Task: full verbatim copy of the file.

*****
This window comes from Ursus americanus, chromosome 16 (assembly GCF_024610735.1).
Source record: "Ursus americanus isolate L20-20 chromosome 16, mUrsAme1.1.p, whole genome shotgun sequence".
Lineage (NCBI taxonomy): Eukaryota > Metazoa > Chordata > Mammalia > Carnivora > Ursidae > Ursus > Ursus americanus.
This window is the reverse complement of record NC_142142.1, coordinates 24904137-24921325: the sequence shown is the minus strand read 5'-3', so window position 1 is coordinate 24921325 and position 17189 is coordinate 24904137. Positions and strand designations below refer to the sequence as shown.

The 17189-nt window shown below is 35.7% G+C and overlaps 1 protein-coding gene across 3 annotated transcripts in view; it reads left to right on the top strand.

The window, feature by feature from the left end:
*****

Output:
This window comes from Ursus americanus, chromosome 16 (assembly GCF_024610735.1).
Source record: "Ursus americanus isolate L20-20 chromosome 16, mUrsAme1.1.p, whole genome shotgun sequence".
Lineage (NCBI taxonomy): Eukaryota > Metazoa > Chordata > Mammalia > Carnivora > Ursidae > Ursus > Ursus americanus.
This window is the reverse complement of record NC_142142.1, coordinates 24904137-24921325: the sequence shown is the minus strand read 5'-3', so window position 1 is coordinate 24921325 and position 17189 is coordinate 24904137. Positions and strand designations below refer to the sequence as shown.

The 17189-nt window shown below is 35.7% G+C and overlaps 1 protein-coding gene across 3 annotated transcripts in view; it reads left to right on the top strand.

The window, feature by feature from the left end: